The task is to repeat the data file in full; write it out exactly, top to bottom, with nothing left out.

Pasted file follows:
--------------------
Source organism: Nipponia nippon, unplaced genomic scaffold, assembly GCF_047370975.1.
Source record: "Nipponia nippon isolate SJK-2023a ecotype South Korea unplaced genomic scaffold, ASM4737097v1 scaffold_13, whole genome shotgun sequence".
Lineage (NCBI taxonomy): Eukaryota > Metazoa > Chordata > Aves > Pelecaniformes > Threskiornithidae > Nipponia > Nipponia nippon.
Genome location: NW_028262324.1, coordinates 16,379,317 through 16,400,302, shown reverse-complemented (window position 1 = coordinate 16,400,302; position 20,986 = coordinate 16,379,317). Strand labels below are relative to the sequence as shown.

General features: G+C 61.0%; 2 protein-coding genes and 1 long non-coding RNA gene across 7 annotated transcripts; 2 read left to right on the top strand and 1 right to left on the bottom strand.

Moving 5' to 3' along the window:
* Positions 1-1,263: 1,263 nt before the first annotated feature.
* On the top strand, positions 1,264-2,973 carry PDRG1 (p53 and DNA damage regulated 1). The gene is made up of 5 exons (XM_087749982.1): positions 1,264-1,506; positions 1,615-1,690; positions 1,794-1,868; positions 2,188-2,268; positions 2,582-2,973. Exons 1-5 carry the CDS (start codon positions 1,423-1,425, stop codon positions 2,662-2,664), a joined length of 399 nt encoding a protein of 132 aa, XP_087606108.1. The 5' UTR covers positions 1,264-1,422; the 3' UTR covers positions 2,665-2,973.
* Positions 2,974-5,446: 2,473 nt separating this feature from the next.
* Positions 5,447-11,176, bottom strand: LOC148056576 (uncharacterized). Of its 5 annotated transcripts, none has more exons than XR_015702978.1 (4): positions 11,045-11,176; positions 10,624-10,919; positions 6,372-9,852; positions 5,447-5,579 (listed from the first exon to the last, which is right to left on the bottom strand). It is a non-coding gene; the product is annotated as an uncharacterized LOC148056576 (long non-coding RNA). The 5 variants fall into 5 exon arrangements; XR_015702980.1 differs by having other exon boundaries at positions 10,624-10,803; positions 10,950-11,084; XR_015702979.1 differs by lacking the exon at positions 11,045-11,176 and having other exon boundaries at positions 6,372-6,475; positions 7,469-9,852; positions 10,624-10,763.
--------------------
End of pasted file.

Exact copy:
Source organism: Nipponia nippon, unplaced genomic scaffold, assembly GCF_047370975.1.
Source record: "Nipponia nippon isolate SJK-2023a ecotype South Korea unplaced genomic scaffold, ASM4737097v1 scaffold_13, whole genome shotgun sequence".
Lineage (NCBI taxonomy): Eukaryota > Metazoa > Chordata > Aves > Pelecaniformes > Threskiornithidae > Nipponia > Nipponia nippon.
Genome location: NW_028262324.1, coordinates 16,379,317 through 16,400,302, shown reverse-complemented (window position 1 = coordinate 16,400,302; position 20,986 = coordinate 16,379,317). Strand labels below are relative to the sequence as shown.

General features: G+C 61.0%; 2 protein-coding genes and 1 long non-coding RNA gene across 7 annotated transcripts; 2 read left to right on the top strand and 1 right to left on the bottom strand.

Moving 5' to 3' along the window:
* Positions 1-1,263: 1,263 nt before the first annotated feature.
* On the top strand, positions 1,264-2,973 carry PDRG1 (p53 and DNA damage regulated 1). The gene is made up of 5 exons (XM_087749982.1): positions 1,264-1,506; positions 1,615-1,690; positions 1,794-1,868; positions 2,188-2,268; positions 2,582-2,973. Exons 1-5 carry the CDS (start codon positions 1,423-1,425, stop codon positions 2,662-2,664), a joined length of 399 nt encoding a protein of 132 aa, XP_087606108.1. The 5' UTR covers positions 1,264-1,422; the 3' UTR covers positions 2,665-2,973.
* Positions 2,974-5,446: 2,473 nt separating this feature from the next.
* Positions 5,447-11,176, bottom strand: LOC148056576 (uncharacterized). Of its 5 annotated transcripts, none has more exons than XR_015702978.1 (4): positions 11,045-11,176; positions 10,624-10,919; positions 6,372-9,852; positions 5,447-5,579 (listed from the first exon to the last, which is right to left on the bottom strand). It is a non-coding gene; the product is annotated as an uncharacterized LOC148056576 (long non-coding RNA). The 5 variants fall into 5 exon arrangements; XR_015702980.1 differs by having other exon boundaries at positions 10,624-10,803; positions 10,950-11,084; XR_015702979.1 differs by lacking the exon at positions 11,045-11,176 and having other exon boundaries at positions 6,372-6,475; positions 7,469-9,852; positions 10,624-10,763.